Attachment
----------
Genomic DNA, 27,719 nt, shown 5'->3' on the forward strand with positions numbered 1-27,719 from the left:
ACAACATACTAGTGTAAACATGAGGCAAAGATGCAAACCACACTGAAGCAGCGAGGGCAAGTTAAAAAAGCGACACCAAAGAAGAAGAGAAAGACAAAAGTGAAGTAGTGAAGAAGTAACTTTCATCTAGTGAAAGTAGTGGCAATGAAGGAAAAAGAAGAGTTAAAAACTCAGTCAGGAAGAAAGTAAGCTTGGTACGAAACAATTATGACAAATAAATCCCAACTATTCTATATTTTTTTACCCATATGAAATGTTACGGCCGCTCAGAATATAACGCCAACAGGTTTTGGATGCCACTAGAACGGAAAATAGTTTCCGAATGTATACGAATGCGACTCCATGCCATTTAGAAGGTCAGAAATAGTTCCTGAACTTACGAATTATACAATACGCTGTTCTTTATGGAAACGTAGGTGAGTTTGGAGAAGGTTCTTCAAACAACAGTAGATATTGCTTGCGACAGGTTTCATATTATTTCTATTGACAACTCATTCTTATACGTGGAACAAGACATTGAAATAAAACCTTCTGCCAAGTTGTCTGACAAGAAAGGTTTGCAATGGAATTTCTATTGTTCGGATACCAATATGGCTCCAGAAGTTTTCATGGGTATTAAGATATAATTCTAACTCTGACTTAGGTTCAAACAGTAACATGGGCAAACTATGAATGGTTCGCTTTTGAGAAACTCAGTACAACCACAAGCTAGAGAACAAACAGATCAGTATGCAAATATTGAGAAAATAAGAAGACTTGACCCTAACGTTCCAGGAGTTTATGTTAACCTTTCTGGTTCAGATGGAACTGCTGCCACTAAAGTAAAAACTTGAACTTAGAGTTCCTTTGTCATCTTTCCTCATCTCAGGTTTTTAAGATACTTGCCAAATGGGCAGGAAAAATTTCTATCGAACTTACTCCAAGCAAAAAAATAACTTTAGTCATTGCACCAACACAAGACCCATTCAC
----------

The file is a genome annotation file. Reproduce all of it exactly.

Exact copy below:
Genomic DNA, 27,719 nt, shown 5'->3' on the forward strand with positions numbered 1-27,719 from the left:
ACAACATACTAGTGTAAACATGAGGCAAAGATGCAAACCACACTGAAGCAGCGAGGGCAAGTTAAAAAAGCGACACCAAAGAAGAAGAGAAAGACAAAAGTGAAGTAGTGAAGAAGTAACTTTCATCTAGTGAAAGTAGTGGCAATGAAGGAAAAAGAAGAGTTAAAAACTCAGTCAGGAAGAAAGTAAGCTTGGTACGAAACAATTATGACAAATAAATCCCAACTATTCTATATTTTTTTACCCATATGAAATGTTACGGCCGCTCAGAATATAACGCCAACAGGTTTTGGATGCCACTAGAACGGAAAATAGTTTCCGAATGTATACGAATGCGACTCCATGCCATTTAGAAGGTCAGAAATAGTTCCTGAACTTACGAATTATACAATACGCTGTTCTTTATGGAAACGTAGGTGAGTTTGGAGAAGGTTCTTCAAACAACAGTAGATATTGCTTGCGACAGGTTTCATATTATTTCTATTGACAACTCATTCTTATACGTGGAACAAGACATTGAAATAAAACCTTCTGCCAAGTTGTCTGACAAGAAAGGTTTGCAATGGAATTTCTATTGTTCGGATACCAATATGGCTCCAGAAGTTTTCATGGGTATTAAGATATAATTCTAACTCTGACTTAGGTTCAAACAGTAACATGGGCAAACTATGAATGGTTCGCTTTTGAGAAACTCAGTACAACCACAAGCTAGAGAACAAACAGATCAGTATGCAAATATTGAGAAAATAAGAAGACTTGACCCTAACGTTCCAGGAGTTTATGTTAACCTTTCTGGTTCAGATGGAACTGCTGCCACTAAAGTAAAAACTTGAACTTAGAGTTCCTTTGTCATCTTTCCTCATCTCAGGTTTTTAAGATACTTGCCAAATGGGCAGGAAAAATTTCTATCGAACTTACTCCAAGCAAAAAAATAACTTTAGTCATTGCACCAACACAAGACCCATTCAC